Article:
The cooling device 7 comprises a blower 71 whose outlet admits cool atmospheric air into a pipe 72 connected to the chamber below that portion of the conveyor 8 which is adjacent to the treating unit 6. Some air which is admitted via pipe 72 and is heated on contact with tobacco particles 69 in the treating unit 6 is admitted into the pipe 33, and the remaining preheated air is admitted into the pipe 47. Such air replaces those air streams which are discharged via pipes 32 and 46.
The control circuit for the heating unit 1 comprises a source 74 of reference signals which is connected to the aforementioned signal comparing stage 77. The signal at the output of the stage 77 indicates the difference between the actual temperature of hot air in the pipe 51 (detector 53) and the desired temperature (reference signal from 74). Such output signal is transmitted to the amplifier 78 which adjusts the positions of the flaps 27, 28 via motor 26 whenever the intensity or another characteristic of the signal at the output of the transmitter 56 deviates from the same characteristic of the reference signal. Thus, the control circuit insures that the temperature of hot air which is admitted into the chamber 11 remains constant.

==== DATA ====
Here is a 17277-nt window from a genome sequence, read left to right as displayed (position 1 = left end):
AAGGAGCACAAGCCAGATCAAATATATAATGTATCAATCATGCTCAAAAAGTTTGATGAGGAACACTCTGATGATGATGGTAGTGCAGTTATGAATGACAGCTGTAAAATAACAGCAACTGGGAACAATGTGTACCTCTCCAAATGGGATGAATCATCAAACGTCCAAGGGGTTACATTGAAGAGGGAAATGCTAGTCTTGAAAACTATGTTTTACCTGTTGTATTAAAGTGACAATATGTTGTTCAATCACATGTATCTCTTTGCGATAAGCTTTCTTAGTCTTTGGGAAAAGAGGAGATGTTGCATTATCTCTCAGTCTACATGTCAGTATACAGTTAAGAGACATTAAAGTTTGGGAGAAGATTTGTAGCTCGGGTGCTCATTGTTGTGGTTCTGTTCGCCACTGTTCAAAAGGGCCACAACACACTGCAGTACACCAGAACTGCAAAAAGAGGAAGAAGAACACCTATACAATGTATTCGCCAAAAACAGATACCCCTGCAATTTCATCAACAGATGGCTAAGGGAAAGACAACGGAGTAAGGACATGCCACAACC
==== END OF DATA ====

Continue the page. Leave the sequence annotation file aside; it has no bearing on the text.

The character 79 denotes a second source of reference signals which is activatable by a device 81 (shown three times in FIG. 1) serving to measure the rate of tobacco admission. The source 79 transmits a reference signal to the signal comparing stage 77 instead of the source 74 when the admission of tobacco to the conveyor 8 is interrupted. It will be noted that the tobacco flow monitoring device 81 is connected with the source 79 as well as with the source 74. A third source 82 of reference signals is connected with the signal comparing stage 77 during starting of the apparatus. At such time, the outputs of the sources 74 and 79 are disconnected from the stage 77.